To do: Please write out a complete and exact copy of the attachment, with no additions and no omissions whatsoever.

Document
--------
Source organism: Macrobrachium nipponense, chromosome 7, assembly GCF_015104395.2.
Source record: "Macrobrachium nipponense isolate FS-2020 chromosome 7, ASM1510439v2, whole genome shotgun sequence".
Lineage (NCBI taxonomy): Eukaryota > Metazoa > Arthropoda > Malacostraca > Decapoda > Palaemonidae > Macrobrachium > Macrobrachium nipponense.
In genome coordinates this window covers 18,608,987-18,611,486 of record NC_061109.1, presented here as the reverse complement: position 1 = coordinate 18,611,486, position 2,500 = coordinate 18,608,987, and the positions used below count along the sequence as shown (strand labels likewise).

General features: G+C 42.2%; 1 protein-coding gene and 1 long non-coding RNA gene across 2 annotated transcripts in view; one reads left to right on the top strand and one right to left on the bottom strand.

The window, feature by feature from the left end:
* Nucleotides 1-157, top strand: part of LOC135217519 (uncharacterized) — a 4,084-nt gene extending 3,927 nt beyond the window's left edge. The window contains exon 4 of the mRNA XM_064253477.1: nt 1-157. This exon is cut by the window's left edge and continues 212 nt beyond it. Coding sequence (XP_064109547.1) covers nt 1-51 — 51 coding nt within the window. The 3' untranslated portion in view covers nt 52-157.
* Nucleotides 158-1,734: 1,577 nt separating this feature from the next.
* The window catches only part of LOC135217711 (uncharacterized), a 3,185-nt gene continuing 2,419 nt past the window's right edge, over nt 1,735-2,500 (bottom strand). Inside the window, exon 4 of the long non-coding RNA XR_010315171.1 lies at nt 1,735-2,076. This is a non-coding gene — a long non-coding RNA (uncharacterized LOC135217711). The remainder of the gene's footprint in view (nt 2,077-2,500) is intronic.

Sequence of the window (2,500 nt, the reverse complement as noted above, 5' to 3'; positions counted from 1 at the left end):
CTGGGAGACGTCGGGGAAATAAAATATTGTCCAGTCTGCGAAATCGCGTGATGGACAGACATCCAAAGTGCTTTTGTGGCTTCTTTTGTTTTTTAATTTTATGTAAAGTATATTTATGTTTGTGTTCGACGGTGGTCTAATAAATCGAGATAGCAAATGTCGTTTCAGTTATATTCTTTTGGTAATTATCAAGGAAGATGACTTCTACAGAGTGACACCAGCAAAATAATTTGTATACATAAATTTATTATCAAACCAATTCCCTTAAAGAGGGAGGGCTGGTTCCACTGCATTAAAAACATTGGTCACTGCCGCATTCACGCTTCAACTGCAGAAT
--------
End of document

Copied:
Source organism: Macrobrachium nipponense, chromosome 7, assembly GCF_015104395.2.
Source record: "Macrobrachium nipponense isolate FS-2020 chromosome 7, ASM1510439v2, whole genome shotgun sequence".
Lineage (NCBI taxonomy): Eukaryota > Metazoa > Arthropoda > Malacostraca > Decapoda > Palaemonidae > Macrobrachium > Macrobrachium nipponense.
In genome coordinates this window covers 18,608,987-18,611,486 of record NC_061109.1, presented here as the reverse complement: position 1 = coordinate 18,611,486, position 2,500 = coordinate 18,608,987, and the positions used below count along the sequence as shown (strand labels likewise).

General features: G+C 42.2%; 1 protein-coding gene and 1 long non-coding RNA gene across 2 annotated transcripts in view; one reads left to right on the top strand and one right to left on the bottom strand.

The window, feature by feature from the left end:
* Nucleotides 1-157, top strand: part of LOC135217519 (uncharacterized) — a 4,084-nt gene extending 3,927 nt beyond the window's left edge. The window contains exon 4 of the mRNA XM_064253477.1: nt 1-157. This exon is cut by the window's left edge and continues 212 nt beyond it. Coding sequence (XP_064109547.1) covers nt 1-51 — 51 coding nt within the window. The 3' untranslated portion in view covers nt 52-157.
* Nucleotides 158-1,734: 1,577 nt separating this feature from the next.
* The window catches only part of LOC135217711 (uncharacterized), a 3,185-nt gene continuing 2,419 nt past the window's right edge, over nt 1,735-2,500 (bottom strand). Inside the window, exon 4 of the long non-coding RNA XR_010315171.1 lies at nt 1,735-2,076. This is a non-coding gene — a long non-coding RNA (uncharacterized LOC135217711). The remainder of the gene's footprint in view (nt 2,077-2,500) is intronic.

Sequence of the window (2,500 nt, the reverse complement as noted above, 5' to 3'; positions counted from 1 at the left end):
CTGGGAGACGTCGGGGAAATAAAATATTGTCCAGTCTGCGAAATCGCGTGATGGACAGACATCCAAAGTGCTTTTGTGGCTTCTTTTGTTTTTTAATTTTATGTAAAGTATATTTATGTTTGTGTTCGACGGTGGTCTAATAAATCGAGATAGCAAATGTCGTTTCAGTTATATTCTTTTGGTAATTATCAAGGAAGATGACTTCTACAGAGTGACACCAGCAAAATAATTTGTATACATAAATTTATTATCAAACCAATTCCCTTAAAGAGGGAGGGCTGGTTCCACTGCATTAAAAACATTGGTCACTGCCGCATTCACGCTTCAACTGCAGAAT